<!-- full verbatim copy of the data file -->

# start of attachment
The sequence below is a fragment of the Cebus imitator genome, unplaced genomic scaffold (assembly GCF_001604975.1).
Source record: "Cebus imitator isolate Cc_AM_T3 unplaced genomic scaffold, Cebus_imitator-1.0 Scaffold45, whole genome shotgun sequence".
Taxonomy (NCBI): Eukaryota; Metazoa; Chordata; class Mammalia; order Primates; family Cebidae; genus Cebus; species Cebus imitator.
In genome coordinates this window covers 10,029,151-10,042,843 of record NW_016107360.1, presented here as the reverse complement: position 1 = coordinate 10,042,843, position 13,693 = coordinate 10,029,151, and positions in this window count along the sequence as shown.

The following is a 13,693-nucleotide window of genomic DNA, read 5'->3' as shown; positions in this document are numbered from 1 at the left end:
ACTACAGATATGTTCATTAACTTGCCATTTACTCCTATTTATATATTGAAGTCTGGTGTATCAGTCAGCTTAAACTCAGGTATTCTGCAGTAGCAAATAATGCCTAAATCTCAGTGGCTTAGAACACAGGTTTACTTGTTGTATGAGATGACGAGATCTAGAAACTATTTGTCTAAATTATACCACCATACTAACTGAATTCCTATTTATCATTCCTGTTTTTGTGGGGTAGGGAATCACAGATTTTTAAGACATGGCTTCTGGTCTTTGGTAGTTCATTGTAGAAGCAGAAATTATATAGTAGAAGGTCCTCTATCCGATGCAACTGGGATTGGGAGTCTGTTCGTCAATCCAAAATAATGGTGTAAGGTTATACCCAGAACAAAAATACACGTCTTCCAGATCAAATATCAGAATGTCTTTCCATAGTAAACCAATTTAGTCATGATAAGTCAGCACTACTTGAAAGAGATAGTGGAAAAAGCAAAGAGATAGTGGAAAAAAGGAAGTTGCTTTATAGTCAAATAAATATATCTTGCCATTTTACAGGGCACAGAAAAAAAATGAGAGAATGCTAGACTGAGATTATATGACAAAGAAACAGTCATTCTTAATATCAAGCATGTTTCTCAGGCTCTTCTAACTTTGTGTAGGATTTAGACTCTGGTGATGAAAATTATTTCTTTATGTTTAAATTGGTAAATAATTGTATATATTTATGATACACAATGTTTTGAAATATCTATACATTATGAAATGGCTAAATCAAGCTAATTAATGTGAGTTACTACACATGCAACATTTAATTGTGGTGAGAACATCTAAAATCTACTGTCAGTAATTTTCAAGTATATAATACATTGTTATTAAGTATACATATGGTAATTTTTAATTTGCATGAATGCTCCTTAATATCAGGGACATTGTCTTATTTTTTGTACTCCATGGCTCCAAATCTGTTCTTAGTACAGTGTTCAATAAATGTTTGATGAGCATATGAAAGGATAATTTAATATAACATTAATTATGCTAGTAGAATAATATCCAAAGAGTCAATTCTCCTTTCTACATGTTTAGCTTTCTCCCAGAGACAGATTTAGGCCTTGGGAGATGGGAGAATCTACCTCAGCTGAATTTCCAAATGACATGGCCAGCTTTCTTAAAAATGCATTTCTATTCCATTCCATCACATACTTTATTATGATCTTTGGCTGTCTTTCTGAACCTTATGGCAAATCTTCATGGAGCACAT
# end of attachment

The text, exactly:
The sequence below is a fragment of the Cebus imitator genome, unplaced genomic scaffold (assembly GCF_001604975.1).
Source record: "Cebus imitator isolate Cc_AM_T3 unplaced genomic scaffold, Cebus_imitator-1.0 Scaffold45, whole genome shotgun sequence".
Taxonomy (NCBI): Eukaryota; Metazoa; Chordata; class Mammalia; order Primates; family Cebidae; genus Cebus; species Cebus imitator.
In genome coordinates this window covers 10,029,151-10,042,843 of record NW_016107360.1, presented here as the reverse complement: position 1 = coordinate 10,042,843, position 13,693 = coordinate 10,029,151, and positions in this window count along the sequence as shown.

The following is a 13,693-nucleotide window of genomic DNA, read 5'->3' as shown; positions in this document are numbered from 1 at the left end:
ACTACAGATATGTTCATTAACTTGCCATTTACTCCTATTTATATATTGAAGTCTGGTGTATCAGTCAGCTTAAACTCAGGTATTCTGCAGTAGCAAATAATGCCTAAATCTCAGTGGCTTAGAACACAGGTTTACTTGTTGTATGAGATGACGAGATCTAGAAACTATTTGTCTAAATTATACCACCATACTAACTGAATTCCTATTTATCATTCCTGTTTTTGTGGGGTAGGGAATCACAGATTTTTAAGACATGGCTTCTGGTCTTTGGTAGTTCATTGTAGAAGCAGAAATTATATAGTAGAAGGTCCTCTATCCGATGCAACTGGGATTGGGAGTCTGTTCGTCAATCCAAAATAATGGTGTAAGGTTATACCCAGAACAAAAATACACGTCTTCCAGATCAAATATCAGAATGTCTTTCCATAGTAAACCAATTTAGTCATGATAAGTCAGCACTACTTGAAAGAGATAGTGGAAAAAGCAAAGAGATAGTGGAAAAAAGGAAGTTGCTTTATAGTCAAATAAATATATCTTGCCATTTTACAGGGCACAGAAAAAAAATGAGAGAATGCTAGACTGAGATTATATGACAAAGAAACAGTCATTCTTAATATCAAGCATGTTTCTCAGGCTCTTCTAACTTTGTGTAGGATTTAGACTCTGGTGATGAAAATTATTTCTTTATGTTTAAATTGGTAAATAATTGTATATATTTATGATACACAATGTTTTGAAATATCTATACATTATGAAATGGCTAAATCAAGCTAATTAATGTGAGTTACTACACATGCAACATTTAATTGTGGTGAGAACATCTAAAATCTACTGTCAGTAATTTTCAAGTATATAATACATTGTTATTAAGTATACATATGGTAATTTTTAATTTGCATGAATGCTCCTTAATATCAGGGACATTGTCTTATTTTTTGTACTCCATGGCTCCAAATCTGTTCTTAGTACAGTGTTCAATAAATGTTTGATGAGCATATGAAAGGATAATTTAATATAACATTAATTATGCTAGTAGAATAATATCCAAAGAGTCAATTCTCCTTTCTACATGTTTAGCTTTCTCCCAGAGACAGATTTAGGCCTTGGGAGATGGGAGAATCTACCTCAGCTGAATTTCCAAATGACATGGCCAGCTTTCTTAAAAATGCATTTCTATTCCATTCCATCACATACTTTATTATGATCTTTGGCTGTCTTTCTGAACCTTATGGCAAATCTTCATGGAGCACAT